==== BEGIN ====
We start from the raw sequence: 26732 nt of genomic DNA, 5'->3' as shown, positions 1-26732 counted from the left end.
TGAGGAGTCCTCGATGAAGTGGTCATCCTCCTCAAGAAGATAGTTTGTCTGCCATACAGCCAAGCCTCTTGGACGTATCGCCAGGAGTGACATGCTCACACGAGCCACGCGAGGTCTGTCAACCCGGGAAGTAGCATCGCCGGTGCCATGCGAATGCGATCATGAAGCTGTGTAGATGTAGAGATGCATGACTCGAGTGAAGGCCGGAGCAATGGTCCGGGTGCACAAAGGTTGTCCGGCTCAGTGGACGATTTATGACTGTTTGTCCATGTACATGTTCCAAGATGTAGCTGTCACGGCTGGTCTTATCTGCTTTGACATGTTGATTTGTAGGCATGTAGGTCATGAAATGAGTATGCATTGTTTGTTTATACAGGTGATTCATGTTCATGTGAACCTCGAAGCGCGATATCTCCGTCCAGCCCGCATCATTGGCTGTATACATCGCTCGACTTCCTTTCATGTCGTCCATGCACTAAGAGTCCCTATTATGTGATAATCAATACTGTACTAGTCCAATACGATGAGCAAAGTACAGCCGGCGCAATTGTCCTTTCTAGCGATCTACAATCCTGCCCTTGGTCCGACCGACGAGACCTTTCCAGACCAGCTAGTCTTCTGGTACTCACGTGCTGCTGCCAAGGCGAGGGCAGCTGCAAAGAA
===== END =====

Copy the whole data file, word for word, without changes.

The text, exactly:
We start from the raw sequence: 26732 nt of genomic DNA, 5'->3' as shown, positions 1-26732 counted from the left end.
TGAGGAGTCCTCGATGAAGTGGTCATCCTCCTCAAGAAGATAGTTTGTCTGCCATACAGCCAAGCCTCTTGGACGTATCGCCAGGAGTGACATGCTCACACGAGCCACGCGAGGTCTGTCAACCCGGGAAGTAGCATCGCCGGTGCCATGCGAATGCGATCATGAAGCTGTGTAGATGTAGAGATGCATGACTCGAGTGAAGGCCGGAGCAATGGTCCGGGTGCACAAAGGTTGTCCGGCTCAGTGGACGATTTATGACTGTTTGTCCATGTACATGTTCCAAGATGTAGCTGTCACGGCTGGTCTTATCTGCTTTGACATGTTGATTTGTAGGCATGTAGGTCATGAAATGAGTATGCATTGTTTGTTTATACAGGTGATTCATGTTCATGTGAACCTCGAAGCGCGATATCTCCGTCCAGCCCGCATCATTGGCTGTATACATCGCTCGACTTCCTTTCATGTCGTCCATGCACTAAGAGTCCCTATTATGTGATAATCAATACTGTACTAGTCCAATACGATGAGCAAAGTACAGCCGGCGCAATTGTCCTTTCTAGCGATCTACAATCCTGCCCTTGGTCCGACCGACGAGACCTTTCCAGACCAGCTAGTCTTCTGGTACTCACGTGCTGCTGCCAAGGCGAGGGCAGCTGCAAAGAA